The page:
|Fall Deadline||January 5|
|Spring Deadline||The program does not admit in the spring.|
|Summer Deadline||The program does not admit in the summer.|
|GRE (Graduate Record Examinations)||Required.|
|English Proficiency Test||Every applicant whose native language is not English or whose undergraduate instruction was not in English must provide an English proficiency test score and meet the Graduate School minimum requirements (https://grad.wisc.edu/apply/requirements/#english-proficiency).|
|Other Test(s) (e.g., GMAT, MCAT)||n/a|
|Letters of Recommendation Required||3|
Admission to the program is highly competitive. Approximately 150 master's applications are received each year, and the department enrolls 10–12 new master's students per year. The Department of Counseling Psychology accepts applications for fall enrollment between early September and January 5 for the M.S. in Counseling program. There is no option for spring or summer initial enrollment in the department. The applicant is responsible for collecting, assembling, and submitting all the pieces of the application by the January 5 deadline. Applicants should submit their materials in electronic form.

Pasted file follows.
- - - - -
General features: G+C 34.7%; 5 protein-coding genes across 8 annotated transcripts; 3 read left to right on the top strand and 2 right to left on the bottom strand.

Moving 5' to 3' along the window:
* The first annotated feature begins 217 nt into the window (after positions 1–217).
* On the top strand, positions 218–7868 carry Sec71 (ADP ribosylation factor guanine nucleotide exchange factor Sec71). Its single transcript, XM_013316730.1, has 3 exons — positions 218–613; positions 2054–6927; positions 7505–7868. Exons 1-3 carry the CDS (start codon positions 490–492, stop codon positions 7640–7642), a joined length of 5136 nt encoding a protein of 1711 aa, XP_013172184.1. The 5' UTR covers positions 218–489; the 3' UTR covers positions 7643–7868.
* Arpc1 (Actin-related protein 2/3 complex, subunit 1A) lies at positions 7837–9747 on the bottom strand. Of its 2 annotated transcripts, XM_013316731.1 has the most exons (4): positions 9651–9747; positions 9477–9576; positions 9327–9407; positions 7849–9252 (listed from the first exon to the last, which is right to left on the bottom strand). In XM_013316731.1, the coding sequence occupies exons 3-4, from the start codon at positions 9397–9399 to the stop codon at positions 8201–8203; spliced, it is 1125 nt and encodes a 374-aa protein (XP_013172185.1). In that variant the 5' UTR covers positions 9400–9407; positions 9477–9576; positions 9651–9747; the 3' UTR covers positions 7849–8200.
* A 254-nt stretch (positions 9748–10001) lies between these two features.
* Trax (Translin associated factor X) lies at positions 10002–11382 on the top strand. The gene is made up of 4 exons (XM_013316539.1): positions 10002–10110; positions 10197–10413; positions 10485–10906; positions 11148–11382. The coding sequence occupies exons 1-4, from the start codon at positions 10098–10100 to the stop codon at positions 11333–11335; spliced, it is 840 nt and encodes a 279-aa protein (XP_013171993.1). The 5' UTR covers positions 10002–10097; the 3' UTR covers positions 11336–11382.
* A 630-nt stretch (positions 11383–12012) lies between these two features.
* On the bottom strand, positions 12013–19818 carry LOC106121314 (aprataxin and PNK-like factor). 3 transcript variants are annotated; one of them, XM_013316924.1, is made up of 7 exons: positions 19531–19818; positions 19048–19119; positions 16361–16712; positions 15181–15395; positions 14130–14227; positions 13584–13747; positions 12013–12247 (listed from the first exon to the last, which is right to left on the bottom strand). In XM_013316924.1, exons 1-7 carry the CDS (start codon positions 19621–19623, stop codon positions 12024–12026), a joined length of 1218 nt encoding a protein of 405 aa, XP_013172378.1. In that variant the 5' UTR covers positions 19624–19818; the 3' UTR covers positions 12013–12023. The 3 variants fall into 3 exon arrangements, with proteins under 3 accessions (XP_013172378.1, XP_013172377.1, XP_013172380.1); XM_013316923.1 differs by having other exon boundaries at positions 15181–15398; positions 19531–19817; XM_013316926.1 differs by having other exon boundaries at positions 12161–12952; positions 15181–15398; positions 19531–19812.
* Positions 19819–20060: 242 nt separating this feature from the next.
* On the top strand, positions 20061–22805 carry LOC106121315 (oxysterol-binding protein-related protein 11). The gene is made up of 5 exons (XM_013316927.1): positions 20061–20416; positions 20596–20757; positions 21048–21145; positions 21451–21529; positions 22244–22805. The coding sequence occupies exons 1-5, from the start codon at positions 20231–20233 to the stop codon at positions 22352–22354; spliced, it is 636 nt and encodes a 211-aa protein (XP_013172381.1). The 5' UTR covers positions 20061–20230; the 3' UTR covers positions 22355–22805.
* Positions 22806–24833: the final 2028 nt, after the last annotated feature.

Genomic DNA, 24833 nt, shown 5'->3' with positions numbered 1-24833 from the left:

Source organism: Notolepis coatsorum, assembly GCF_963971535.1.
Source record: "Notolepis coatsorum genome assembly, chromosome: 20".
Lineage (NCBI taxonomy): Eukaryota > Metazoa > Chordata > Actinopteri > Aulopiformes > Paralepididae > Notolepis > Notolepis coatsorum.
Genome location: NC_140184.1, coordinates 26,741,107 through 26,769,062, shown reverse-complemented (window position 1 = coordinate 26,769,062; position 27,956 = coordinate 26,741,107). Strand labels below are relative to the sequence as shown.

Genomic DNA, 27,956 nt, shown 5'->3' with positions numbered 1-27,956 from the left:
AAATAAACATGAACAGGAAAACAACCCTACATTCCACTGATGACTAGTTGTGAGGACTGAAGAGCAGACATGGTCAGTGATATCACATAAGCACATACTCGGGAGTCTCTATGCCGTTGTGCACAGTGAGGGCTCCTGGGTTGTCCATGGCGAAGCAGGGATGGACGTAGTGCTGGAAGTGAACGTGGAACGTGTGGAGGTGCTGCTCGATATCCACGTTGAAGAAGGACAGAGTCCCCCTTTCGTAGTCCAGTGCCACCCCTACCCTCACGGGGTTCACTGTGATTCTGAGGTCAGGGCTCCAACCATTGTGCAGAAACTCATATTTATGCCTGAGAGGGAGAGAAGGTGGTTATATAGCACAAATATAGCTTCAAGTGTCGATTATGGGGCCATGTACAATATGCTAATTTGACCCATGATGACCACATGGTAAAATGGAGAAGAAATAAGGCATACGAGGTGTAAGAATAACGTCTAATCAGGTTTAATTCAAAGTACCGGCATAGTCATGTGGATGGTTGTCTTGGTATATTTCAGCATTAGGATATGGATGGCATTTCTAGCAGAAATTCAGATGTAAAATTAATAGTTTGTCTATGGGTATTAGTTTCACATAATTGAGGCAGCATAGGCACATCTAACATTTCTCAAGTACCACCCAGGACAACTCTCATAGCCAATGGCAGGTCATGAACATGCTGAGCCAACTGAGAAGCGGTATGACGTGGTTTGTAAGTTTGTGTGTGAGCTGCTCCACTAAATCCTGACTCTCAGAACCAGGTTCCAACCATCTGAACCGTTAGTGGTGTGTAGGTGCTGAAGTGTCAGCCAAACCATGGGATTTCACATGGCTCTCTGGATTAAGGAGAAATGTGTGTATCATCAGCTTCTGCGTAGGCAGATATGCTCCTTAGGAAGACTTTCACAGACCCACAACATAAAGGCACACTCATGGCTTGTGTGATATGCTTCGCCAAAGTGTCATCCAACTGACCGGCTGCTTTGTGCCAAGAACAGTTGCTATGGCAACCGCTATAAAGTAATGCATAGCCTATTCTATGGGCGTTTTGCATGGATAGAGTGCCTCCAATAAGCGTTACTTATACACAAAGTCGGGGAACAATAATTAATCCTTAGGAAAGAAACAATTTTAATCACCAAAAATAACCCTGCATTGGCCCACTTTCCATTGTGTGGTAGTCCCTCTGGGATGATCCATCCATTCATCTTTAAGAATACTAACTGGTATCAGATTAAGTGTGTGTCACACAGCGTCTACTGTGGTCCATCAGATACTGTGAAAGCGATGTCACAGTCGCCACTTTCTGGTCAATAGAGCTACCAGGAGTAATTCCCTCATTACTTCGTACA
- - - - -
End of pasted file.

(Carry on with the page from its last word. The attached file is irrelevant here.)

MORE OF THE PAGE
In addition to acquired academic competencies and counseling skills, the counseling profession requires a high level of ethical behavior, self-awareness and personal maturity. All are considered in assessing a student's fitness for a career as a professional counselor. The applicant will be expected to meet minimum requirements for admission set by the Graduate School. Department requirements are more rigorous. An undergraduate degree is required for the master's program.